Lester Piggott No list of racing greats would be complete without the inclusion of Lester Keith Piggott, the epitome of balance, strength and tactical awareness, the leading jockey in Britain for three decades and the winner of over 4,000 winners in Britain alone.



Born on November 5, 1935 in Wantage, Oxfordshire, from good racing stock, Piggott rode his first winner, The Chase, at Haydock on August 8, 1948 as a 12-year-old boy. A decade later, he was the most successful jockey in the country. He rode his first Derby winner, Never Say Die, on June 3, 1954 as an 18-year-old and, after 103 days’ suspension for his riding of the same horse in the King Edward VII Stakes at Royal Ascot, was appointed to succeed Sir Gordon Richards as first jockey to Noel Murless, the leading postwar trainer in Britain.


The appointment was to mark the start of a fruitful association with the Warren Place trainer, which was to last for the next twelve years and yield two more Derby winners, Crepello in 1957 and St. Paddy in 1960, and seven Classic winners in all. In fact, such was the success of the partnership that it came as a shock to the racing world when, having insisted on riding the 1966 Oaks winner, Valoris, for Vincent O’Brien instead of Murless’ Varinia, who finished third, Piggott announced he was now a freelance jockey.


He rode his first winner Derby for Vincent O’Brien, Sir Ivor, in 1968 and three more, Nijinksy in 1970, Roberto in 1972 and The Minstrel in 1977, before the pair decided to go their separate ways in the autumn of 1979.


Nijinsky, a son of the then untried stallion, Northern Dancer, bought by owner Charles W. Engelhard, Jr. on the recommendation of Vincent O’Brien, was probably Piggott’s most famous winning ride in the Derby. Having already won the 2,000 Guineas, under Piggott, Nijinksy went on to make history by becoming the first horse since Bahram, in 1935, to win the Triple Crown by beating Meadowville by a length in the St. Leger later the same season.


Following the retirement of Joe Mercer, Piggott joined Henry Cecil, at that time married to Noel Murless’ daughter, Julie, who had taken over at Warren Place in 1976. Further success followed, with Piggott winning the 1,000 Guineas on Fairy Footsteps in 1981, as well the Derby for first-season trainer Geoff Wragg on Teenoso in 1983.


However, after a public scandal over an unofficial contract, which Cecil had attempted to arrange with his owners, on Piggott’s behalf, but without the knowledge of the Jockey Club and a protracted rift between Piggott and one of Cecil’s leading owners, Daniel Wildenstein, it was announced, on June 5, 1984, that American Steve Cauthen would replace Piggott as stable jockey the following season.


At the end of the 1985 season, Piggott retired from race riding, at the age of 50, and became a trainer at Eve Lodge Stables, Newmarket. However, no sooner had he started his new career than questions about his financial affairs. An investigation into unpaid back taxes is believed to have cost him a knighthood in 1986 and, in 1987, was he found guilty of tax fraud and jailed for three years.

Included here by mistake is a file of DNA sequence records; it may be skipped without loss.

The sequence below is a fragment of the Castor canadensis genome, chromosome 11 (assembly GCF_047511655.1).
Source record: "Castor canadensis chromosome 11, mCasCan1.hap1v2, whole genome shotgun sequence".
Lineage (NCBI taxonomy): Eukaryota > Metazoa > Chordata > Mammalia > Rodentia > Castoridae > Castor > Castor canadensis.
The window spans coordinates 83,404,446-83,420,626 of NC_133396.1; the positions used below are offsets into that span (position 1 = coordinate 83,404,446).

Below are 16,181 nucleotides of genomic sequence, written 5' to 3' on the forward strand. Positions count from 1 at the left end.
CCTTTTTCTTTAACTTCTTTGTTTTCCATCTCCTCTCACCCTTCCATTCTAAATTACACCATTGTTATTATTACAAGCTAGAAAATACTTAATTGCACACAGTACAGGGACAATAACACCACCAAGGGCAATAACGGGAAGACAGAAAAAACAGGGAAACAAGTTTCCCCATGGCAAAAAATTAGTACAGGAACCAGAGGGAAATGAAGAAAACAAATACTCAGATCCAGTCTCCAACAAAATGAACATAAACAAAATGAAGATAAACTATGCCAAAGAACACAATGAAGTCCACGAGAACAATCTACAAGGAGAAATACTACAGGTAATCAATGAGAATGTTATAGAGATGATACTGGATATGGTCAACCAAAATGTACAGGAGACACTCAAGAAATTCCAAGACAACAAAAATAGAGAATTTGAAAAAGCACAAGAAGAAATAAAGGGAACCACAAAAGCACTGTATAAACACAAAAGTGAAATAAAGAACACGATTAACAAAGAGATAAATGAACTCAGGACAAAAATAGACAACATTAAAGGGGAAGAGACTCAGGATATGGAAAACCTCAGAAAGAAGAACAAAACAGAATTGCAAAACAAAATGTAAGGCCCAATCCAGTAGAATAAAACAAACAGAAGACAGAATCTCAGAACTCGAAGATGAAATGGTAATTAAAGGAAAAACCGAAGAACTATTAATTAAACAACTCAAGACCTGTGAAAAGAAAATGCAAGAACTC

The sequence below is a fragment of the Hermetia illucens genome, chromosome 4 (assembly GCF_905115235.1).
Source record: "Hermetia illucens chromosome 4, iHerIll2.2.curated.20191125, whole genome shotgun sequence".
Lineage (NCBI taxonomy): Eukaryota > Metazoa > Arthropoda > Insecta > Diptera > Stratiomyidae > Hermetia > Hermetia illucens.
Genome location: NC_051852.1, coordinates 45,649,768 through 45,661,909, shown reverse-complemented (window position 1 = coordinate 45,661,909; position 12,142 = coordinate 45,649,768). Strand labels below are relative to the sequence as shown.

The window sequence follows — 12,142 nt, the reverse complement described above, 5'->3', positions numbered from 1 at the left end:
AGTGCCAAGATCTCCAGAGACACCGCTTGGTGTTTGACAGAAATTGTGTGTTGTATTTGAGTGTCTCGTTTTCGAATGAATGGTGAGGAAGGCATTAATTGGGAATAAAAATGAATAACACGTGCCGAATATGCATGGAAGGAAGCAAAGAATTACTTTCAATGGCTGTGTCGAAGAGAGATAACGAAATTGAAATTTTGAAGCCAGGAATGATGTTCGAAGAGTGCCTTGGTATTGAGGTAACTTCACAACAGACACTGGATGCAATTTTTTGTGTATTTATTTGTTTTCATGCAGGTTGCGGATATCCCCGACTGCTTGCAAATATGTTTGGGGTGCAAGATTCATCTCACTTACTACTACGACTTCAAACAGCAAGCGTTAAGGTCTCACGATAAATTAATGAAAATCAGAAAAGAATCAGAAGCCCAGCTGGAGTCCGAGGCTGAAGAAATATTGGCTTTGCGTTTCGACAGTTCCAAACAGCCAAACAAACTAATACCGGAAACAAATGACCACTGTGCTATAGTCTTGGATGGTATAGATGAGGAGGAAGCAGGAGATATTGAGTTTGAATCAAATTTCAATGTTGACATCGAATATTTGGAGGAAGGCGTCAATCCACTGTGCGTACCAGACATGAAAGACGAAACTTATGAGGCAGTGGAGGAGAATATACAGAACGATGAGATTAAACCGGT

Having served a year and a day inside and stripped of the OBE that he had been awarded in 1975, he was released on parole in 1988. With the training licence at Eve Lodge in the hands of his then wife, Susan, Piggott kept himself fit by riding out regularly, but it was still a major surprise when he returned to race riding at Leicester on October 15, 1990. He rode a double at Chepstow the following day and eleven days later rode Royal Academy to win the Breeders’ Cup Mile at Belmont Park, New York for Vincent O’Brien. Justifiably, Piggott described Royal Academy, coincidentally a son of Nijinsky, as “the most satisfying winner I ever had.”


Piggott rode his final Classic winner, Rodrigo De Triano, for Peter Chapple-Hyam in the 2,000 Guineas in 1992, at the age of 56. Despite breaking his collarbone and two ribs in a fall in the Breeders’ Cup Sprint at Gulfstream Park, Florida, later the same year, he returned to race riding the following February and continued until 1994. Fittingly, he rode his last winner on Palacegate Jack at Haydock – the same Merseyside course on which he had ridden his first winner 46 years earlier – on October 5, 1994.


Famously taciturn, partially as a result of being severely hearing-impaired since birth, Piggott faced constant problems with his weight, starving his 5 ft 8in frame down to around 8st 2lbs for most of his of his career. His nickname, the “Long Fellow”, stemmed in part from his height, but also from his bespoke, short riding style, which hoisted his backside high into the air making him easy to pinpoint in any race.


When he retired for the second and final time, Piggott had ridden 4,493 winners in Britain, including 30 Classic winners, and been crowned Champion Jockey 11 times. In 2012, at the age of 77, Piggott moved to Geneva, Switzerland to start a new life with Lady Barbara Fitzgerald, 55, after leaving Susan, his wife of 52 years. Piggott’s 19-year-old son, Jamie, the product of a 16-year affair with former assistant, Anna Ludlow, rode in his first professional race at Killarney on July 18, 2013, so the name “Piggott” is likely to appear on British racecards for a good while yet.